Via Chait, Klein asks Krugman if Romney, as president, would re-re-flip and support a Keynesian plan. Answers Krugman:
I think if a president Romney tried to do stuff that’s more or less Keynesian, Paul Ryan would cut him off at the knees. And beyond that, I don’t think he’s got the conviction. Someone said [as I recall, it was Douthat] his slogan should be "Vote Romney: He doesn’t mean any of it." But his party means it.
I tend to agree with Krugman's take on this. And I have no doubt that a president Romney would, on his first day in the Oval Office, weepily drop to the carpet, clasp his hands and beg--and I do mean beg--his congressional keepers thereupon assembled to please, please let him have a stimulus package, one much along the lines of the current president's last proposal. Otherwise Romney would, like a freshly elevated mob boss, smell the one-term fate he had just dished out to Obama.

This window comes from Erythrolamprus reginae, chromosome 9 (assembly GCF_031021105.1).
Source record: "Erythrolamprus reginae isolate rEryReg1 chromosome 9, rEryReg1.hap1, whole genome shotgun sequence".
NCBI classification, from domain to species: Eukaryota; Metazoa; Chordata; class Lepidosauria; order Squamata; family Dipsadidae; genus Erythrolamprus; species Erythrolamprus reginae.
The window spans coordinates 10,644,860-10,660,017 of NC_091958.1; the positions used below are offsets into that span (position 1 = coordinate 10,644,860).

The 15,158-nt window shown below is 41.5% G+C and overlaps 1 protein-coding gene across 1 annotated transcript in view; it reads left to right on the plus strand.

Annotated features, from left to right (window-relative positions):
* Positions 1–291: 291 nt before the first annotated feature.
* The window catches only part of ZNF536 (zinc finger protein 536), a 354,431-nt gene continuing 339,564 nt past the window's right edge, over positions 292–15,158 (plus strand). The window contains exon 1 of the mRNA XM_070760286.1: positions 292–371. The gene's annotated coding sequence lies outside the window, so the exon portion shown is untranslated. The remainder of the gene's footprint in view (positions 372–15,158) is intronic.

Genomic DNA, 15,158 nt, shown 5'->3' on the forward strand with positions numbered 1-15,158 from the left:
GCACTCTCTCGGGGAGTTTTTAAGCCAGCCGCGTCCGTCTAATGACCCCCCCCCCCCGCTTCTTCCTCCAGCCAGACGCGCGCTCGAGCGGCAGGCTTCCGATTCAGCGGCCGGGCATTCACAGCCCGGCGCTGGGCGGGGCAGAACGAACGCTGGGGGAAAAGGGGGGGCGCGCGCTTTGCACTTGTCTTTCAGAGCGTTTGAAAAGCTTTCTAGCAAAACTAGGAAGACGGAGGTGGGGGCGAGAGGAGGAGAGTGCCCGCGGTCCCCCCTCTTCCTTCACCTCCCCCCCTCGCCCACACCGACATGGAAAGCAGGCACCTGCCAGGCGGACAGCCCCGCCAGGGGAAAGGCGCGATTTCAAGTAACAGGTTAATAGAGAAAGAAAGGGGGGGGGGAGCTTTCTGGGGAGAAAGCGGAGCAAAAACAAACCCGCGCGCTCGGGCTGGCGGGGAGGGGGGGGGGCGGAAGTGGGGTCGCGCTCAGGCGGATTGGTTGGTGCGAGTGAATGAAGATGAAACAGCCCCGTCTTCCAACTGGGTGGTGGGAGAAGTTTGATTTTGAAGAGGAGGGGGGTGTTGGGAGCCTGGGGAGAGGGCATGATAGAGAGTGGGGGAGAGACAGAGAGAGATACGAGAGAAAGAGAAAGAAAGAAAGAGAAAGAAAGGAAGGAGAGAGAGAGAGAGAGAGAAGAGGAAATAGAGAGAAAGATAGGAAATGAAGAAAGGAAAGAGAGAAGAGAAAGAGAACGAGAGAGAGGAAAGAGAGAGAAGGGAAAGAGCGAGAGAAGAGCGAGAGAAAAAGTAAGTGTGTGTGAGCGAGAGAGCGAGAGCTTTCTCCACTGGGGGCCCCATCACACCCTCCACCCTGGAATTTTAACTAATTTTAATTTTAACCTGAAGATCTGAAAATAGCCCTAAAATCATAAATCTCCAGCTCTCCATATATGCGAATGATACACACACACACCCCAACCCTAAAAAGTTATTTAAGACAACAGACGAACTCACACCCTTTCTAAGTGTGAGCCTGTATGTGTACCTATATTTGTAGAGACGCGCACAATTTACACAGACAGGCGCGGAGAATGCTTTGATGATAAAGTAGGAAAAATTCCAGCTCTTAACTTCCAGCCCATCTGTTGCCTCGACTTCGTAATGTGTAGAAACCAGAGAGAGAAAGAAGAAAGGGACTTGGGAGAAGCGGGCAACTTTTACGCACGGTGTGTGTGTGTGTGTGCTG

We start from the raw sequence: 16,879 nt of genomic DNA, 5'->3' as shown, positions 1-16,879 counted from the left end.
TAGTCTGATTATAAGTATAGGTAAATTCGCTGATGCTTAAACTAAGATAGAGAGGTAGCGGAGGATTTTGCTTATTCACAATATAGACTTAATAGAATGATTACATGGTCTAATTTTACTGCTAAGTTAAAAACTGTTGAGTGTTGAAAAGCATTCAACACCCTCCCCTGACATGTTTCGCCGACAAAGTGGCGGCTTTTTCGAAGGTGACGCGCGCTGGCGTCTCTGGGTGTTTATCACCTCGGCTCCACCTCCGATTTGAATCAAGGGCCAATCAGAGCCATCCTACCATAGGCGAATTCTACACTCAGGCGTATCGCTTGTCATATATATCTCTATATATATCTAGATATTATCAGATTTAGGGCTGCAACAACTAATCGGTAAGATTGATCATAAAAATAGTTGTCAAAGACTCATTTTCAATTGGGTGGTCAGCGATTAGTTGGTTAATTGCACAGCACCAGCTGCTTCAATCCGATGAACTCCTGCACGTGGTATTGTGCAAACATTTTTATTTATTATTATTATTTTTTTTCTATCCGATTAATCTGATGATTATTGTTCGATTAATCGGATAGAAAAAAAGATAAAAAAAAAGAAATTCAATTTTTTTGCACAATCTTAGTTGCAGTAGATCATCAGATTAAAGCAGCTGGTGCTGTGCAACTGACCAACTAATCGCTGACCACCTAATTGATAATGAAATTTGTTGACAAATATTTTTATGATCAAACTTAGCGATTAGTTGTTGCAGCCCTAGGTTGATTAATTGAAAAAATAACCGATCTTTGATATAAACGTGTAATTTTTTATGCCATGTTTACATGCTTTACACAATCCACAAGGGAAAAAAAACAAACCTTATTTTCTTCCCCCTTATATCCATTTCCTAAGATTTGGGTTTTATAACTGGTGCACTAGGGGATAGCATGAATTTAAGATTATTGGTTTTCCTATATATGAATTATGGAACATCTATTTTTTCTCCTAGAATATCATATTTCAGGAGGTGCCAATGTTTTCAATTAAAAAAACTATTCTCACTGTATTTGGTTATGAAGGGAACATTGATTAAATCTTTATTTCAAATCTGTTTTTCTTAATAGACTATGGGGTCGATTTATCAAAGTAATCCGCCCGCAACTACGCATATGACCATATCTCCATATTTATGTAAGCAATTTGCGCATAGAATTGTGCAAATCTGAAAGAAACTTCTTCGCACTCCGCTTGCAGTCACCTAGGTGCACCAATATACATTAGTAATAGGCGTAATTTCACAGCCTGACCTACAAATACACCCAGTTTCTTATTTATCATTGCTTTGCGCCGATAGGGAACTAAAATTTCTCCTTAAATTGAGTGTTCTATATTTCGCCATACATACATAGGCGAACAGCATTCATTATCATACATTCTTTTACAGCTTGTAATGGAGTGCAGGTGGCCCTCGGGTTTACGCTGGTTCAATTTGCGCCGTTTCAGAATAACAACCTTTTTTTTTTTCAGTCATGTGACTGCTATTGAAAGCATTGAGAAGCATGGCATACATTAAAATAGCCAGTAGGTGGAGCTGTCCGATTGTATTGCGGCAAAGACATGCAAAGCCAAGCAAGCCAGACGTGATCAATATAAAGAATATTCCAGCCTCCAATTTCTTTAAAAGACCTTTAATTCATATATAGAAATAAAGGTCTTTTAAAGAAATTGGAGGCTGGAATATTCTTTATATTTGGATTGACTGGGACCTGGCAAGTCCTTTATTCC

As noted, Krugman believes that Romney would be denied. Chait disagrees: "I suspect [congressional Republicans would] find the advice of their Keynesian economists suddenly much more persuasive once again."
A few would, sure. But passage of such a proposal would probably come down to overwhelming Democratic support in both chambers. Putting American workers before their own political benefit, Democrats would agree to do what Republicans have refused to do--work with a president of the opposing party--and thereby ensure enough of an economic uptick for Republicans to grab all the credit in the next national elections.
But, let's not panic. Let's say our Oms. There won't be a president Romney. This entire meditation has been but momentary nightmare.